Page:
(Inside: Creating a homeschool routine for your autistic child doesn’t have to be as difficult as it seems! You really just need to find your family’s rhythms and create a homeschool routine that works for everyone!)
I’m not great with schedules…
I work from home and homeschool, so I pretty much never know what day it is.
I wake up at different times every day.
As hard as I try to set a strict schedule, I can’t seem to follow it for more than an hour or two before I’m off track…
Naturally, my autistic son thrives on routine.
The same things, in the same order, always.
So we’ve had to figure out some sort of system that works for the both of us, and I’m sharing all about creating a homeschool routine for your autistic child with you!
Creating a Homeschool Routine for Your Autistic Child
See, my son needs a routine, but not necessarily a schedule.
We may get up at eight, or we may get up at ten, but either way when we get up we have breakfast and start school immediately after…
But how did we set up that routine?
First, let’s figure out exactly why we need a routine in the first place.
Why is a Homeschool Routine Important for Your Autistic Child?
Autistic people thrive on routines.
As much as I hate timed schedules, having a solid routine to my day is the only way I get anything done.
For A-Man, his routines help him feel safe because he knows what to expect.
After breakfast, we start school. After lunch, we take a rest time. After errands or outside time we have a snack.
These are constant routines that he can count on.
It’s reduced his meltdowns and his anxiety, and it’s helped my other kids feel more confident as well.
What Type of Homeschool Routine Fits Your Family?
Now, our family has to have what I call first, then routines.
First breakfast, then school. First reading, then math. First lunch, then rest.
Because breakfast is never at the same time each day, sometimes reading takes a little longer than normal, and sometimes we have some errands to run, so lunch gets pushed by a half hour.
Having first, then routines allows us to know what’s coming next while having flexibility in the details.
Other families thrive on timed routines.
At seven they have breakfast, and school starts by eight. Eleven means it’s snack time and two is screentime.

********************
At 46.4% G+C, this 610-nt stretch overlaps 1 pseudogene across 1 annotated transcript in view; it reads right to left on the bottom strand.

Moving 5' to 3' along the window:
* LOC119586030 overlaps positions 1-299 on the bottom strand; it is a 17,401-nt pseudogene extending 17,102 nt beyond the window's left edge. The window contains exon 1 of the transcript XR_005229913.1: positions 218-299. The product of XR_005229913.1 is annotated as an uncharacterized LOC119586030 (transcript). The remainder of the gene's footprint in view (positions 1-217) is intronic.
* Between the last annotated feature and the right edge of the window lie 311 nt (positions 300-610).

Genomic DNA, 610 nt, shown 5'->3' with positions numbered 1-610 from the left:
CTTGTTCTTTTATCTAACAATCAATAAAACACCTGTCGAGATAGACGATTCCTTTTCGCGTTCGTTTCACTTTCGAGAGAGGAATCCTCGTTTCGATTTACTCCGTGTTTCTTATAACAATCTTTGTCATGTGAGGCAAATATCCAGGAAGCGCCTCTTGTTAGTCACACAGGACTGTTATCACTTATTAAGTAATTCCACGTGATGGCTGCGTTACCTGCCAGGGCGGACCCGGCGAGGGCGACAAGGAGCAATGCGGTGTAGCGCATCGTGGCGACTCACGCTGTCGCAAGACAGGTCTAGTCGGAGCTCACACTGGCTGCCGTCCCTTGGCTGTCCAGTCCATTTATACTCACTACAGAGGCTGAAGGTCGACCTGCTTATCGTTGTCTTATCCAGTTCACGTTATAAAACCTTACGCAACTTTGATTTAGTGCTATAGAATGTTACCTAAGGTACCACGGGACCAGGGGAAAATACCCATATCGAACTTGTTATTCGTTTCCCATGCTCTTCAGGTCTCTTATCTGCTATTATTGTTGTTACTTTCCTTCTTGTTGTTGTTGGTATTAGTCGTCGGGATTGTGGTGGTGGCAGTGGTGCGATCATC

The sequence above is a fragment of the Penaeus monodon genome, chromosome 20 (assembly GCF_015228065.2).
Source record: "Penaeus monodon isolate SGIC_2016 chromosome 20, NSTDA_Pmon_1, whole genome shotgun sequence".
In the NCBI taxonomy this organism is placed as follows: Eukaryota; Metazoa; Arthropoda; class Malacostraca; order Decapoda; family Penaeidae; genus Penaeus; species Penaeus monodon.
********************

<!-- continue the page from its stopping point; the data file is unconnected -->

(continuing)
If that’s the type of routine that fits your family, awesome!
The point of this is to find whatever works for you and your autistic child and stick with it.
Inflexibles, Non-Negotiables, and Negotiables
Now it’s time to chat about the three major things that go into your routines.
First, inflexibles. Inflexibles are things that are at a specific time with no ability to change them… Maybe it’s a therapy session or other meeting.
Inflexibles get put into the routine first because, well, they’re inflexible. You have to plan everything else around it.
Next, we have non-negotiables. Non-negotiables are things that have to get done without exception, but they’re flexible in when and how they get done.
For example, you might have daily math and reading practice as a non-negotiable in your homeschool routine.
You’ll want to add these to your routine next because they have to get done one way or another.
And finally, we have the negotiables. These are things that should get done, but life doesn’t end if it gets missed.
Maybe it’s a typing practice or play date.
The negotiables go in last because if you don’t get to them it’s okay!
Remember to have grace for yourself, creating a routine isn’t always easy.
Using Natural Family Rhythms
My final tip is to pay attention to your natural family rhythms when you’re creating a homeschool routine for your autistic child.
We all get tired and cranky after lunch, so we make sure we add a rest there.
I’m not a morning person at all, so the kids talk and play in their room when they wake up.
I have busy work days on Mondays, so we keep school light those days.
Creating a homeschool routine is all about making something that works for all of you, so take everyone’s rhythm into account.
If you loved this post, you should check out:
Latest posts by Kaylene (see all)
- 5 Steps You Must Take for an Autism-Friendly Nature Study - July 16, 2018
- Independent Fine Motor Activity for Autistic Preschoolers - July 15, 2018
- Autism Speaks Partners With Abusive “Therapy” Center - July 14, 2018